10. CPI (preliminary): Thursday, 9:00. After the all the major countries will have already released their figures, we get the all-European figures. Headline inflation stood at 1.3% y/y in line with expectations. Encouragingly for the ECB, the core inflation came out above expectations, at 1.2% in July. The preliminary numbers for August will shape expectations for the ECB meeting. Headline CPI carries expectations for 1.4%, a rise, while core CPI will likely remain unchanged at 1.2%.
  11. Unemployment Rate: Thursday, 9:00. The unemployment rate in the euro-zone remains high but is falling quite consistently. An unemployment rate of 9.1% was seen in June, the lowest in 8 years. A repeat of 9.1% is expected.
  12. Manufacturing PMIs: Friday, 7:15 for Spain, 7:45 for Italy, final figures for France at 7:50, final German numbers at 7:55 and the final euro-zone figure at 8:00. Back in July, Spain had a score of 54 points, above the 50 point threshold that separates expansion and contraction. A rise to 54.4 is expected. Italy, the third-largest economy, had a higher level of growth with 55.1 points. A small advanced to 55.4 is predicted. According to the preliminary publication for France, manufacturing PMI stood at 55.8. Germany had a robust level of 59.4 and the euro-zone saw 57.4 points. These three preliminary figures are expected to be confirmed in the final read.

* All times are GMT

EUR/USD Technical Analysis

Euro/dollar began the week with a rise above 1.18, looking to move to higher ground. The end of the week saw the pair jump to the highest levels since January 2015, well above 1.19.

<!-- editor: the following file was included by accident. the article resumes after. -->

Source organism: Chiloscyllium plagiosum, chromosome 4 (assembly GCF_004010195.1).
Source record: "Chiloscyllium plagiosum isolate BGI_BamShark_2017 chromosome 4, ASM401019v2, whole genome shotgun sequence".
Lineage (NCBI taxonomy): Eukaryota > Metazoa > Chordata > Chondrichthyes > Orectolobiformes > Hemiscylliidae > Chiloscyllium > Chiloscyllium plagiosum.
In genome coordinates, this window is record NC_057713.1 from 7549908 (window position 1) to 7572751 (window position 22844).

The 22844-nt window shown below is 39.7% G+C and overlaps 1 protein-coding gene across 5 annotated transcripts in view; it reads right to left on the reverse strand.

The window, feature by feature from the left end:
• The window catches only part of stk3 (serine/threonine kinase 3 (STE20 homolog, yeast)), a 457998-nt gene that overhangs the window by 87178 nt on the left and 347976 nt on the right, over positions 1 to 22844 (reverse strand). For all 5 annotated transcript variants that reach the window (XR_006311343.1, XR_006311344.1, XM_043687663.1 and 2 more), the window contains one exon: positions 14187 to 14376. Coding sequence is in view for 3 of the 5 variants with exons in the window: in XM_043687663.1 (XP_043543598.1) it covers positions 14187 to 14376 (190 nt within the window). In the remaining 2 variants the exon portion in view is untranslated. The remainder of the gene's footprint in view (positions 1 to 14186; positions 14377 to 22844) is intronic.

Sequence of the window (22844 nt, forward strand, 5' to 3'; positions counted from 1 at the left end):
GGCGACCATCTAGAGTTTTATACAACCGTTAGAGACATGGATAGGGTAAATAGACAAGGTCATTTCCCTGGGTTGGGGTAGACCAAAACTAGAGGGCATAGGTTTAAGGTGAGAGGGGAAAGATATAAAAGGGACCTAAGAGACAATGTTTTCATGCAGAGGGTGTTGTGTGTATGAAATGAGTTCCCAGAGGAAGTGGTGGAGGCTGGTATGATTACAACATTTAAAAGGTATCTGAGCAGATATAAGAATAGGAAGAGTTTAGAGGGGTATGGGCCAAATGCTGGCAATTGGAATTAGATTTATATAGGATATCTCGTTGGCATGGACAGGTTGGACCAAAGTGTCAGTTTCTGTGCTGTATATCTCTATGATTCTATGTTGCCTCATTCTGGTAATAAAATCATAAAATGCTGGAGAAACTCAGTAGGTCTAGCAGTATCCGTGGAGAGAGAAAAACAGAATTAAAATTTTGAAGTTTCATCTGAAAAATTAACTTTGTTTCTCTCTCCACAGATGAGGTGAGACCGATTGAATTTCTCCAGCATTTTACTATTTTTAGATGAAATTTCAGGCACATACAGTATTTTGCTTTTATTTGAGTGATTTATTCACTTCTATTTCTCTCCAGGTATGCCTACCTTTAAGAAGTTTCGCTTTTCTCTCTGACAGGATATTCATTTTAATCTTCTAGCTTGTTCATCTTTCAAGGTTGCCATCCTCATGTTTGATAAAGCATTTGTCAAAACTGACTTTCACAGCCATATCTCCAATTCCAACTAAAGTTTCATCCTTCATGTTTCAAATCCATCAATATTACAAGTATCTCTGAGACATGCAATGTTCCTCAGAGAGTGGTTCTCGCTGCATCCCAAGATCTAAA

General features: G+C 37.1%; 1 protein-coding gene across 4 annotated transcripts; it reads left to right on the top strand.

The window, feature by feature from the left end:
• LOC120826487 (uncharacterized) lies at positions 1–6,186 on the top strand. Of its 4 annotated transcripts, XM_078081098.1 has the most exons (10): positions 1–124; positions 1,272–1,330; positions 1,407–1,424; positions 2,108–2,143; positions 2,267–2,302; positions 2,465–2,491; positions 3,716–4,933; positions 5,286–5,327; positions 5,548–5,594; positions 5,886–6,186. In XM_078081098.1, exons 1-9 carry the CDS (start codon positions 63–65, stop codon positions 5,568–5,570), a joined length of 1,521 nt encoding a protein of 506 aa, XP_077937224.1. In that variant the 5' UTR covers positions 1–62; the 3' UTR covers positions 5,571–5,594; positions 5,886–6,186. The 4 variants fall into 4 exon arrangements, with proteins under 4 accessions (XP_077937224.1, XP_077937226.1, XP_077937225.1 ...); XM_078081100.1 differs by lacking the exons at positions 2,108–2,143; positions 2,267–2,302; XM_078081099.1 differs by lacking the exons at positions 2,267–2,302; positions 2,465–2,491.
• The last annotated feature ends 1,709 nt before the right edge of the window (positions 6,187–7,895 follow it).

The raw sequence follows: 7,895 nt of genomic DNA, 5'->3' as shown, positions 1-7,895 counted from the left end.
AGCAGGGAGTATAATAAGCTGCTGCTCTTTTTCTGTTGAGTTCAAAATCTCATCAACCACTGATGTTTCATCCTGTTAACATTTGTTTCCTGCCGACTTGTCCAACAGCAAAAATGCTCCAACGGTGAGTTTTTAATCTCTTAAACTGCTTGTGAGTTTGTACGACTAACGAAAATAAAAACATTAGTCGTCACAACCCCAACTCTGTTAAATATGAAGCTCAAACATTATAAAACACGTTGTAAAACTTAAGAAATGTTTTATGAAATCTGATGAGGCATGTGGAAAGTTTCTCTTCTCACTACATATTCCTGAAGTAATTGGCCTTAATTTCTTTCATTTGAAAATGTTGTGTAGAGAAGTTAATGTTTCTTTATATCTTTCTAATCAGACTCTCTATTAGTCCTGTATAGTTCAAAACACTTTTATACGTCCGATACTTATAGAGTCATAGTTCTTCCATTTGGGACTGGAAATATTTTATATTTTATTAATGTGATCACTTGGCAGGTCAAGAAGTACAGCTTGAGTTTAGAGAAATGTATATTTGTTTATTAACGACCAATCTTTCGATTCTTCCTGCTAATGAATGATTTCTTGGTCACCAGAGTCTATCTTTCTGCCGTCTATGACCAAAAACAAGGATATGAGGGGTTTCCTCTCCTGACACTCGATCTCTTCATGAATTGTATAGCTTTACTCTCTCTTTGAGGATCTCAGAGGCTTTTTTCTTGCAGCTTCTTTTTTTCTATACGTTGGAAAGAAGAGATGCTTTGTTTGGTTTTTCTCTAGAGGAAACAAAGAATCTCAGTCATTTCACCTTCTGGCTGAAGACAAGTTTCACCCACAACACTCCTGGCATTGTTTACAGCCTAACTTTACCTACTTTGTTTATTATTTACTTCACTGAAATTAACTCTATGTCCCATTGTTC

Technical lines from top to bottom:

1.2565 capped the pair back in late 2014. It is followed by 1.2240, another line from that time and 1.2170, quite close by.

1.2040 was the low point in 2012 and close to the round number of 1.20. It is followed by 1.1876, the trough in 2010, also seen in early August 2017.

1.17 is a round number that served as a cushion for the pair during the month of August. It replaces the 2015 high of 1.1712.  1.1620 was a swing high in May 2016.

1.1580 was a stepping stone for the pair on the way up in July 2017. It is followed by the round number of 1.15.

1.1445 is the June 2017 peak and immediate resistance. 1.1390 is the post-breakout low and works as support.

1.13 is the top line seen in November before the collapse. 1.1230 capped the pair in June.

I remain bullish on EUR/USD

Politics, inflation and growth point to a small advantage for the euro. After the big rally, the consolidation phase may be ending.

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Safe trading!

Yohay Elam

Yohay Elam

Yohay Elam: Founder, Writer and Editor I have been into forex trading for over 5 years, and I share the experience that I have and the knowledge that I've accumulated. After taking a short course about forex. Like many forex traders, I've earned a significant share of my knowledge the hard way. Macroeconomics, the impact of news on the ever-moving currency markets and trading psychology have always fascinated me. Before founding Forex Crunch, I've worked as a programmer in various hi-tech companies. I have a B. Sc. in Computer Science from Ben Gurion University. Given this background, forex software has a relatively bigger share in the posts.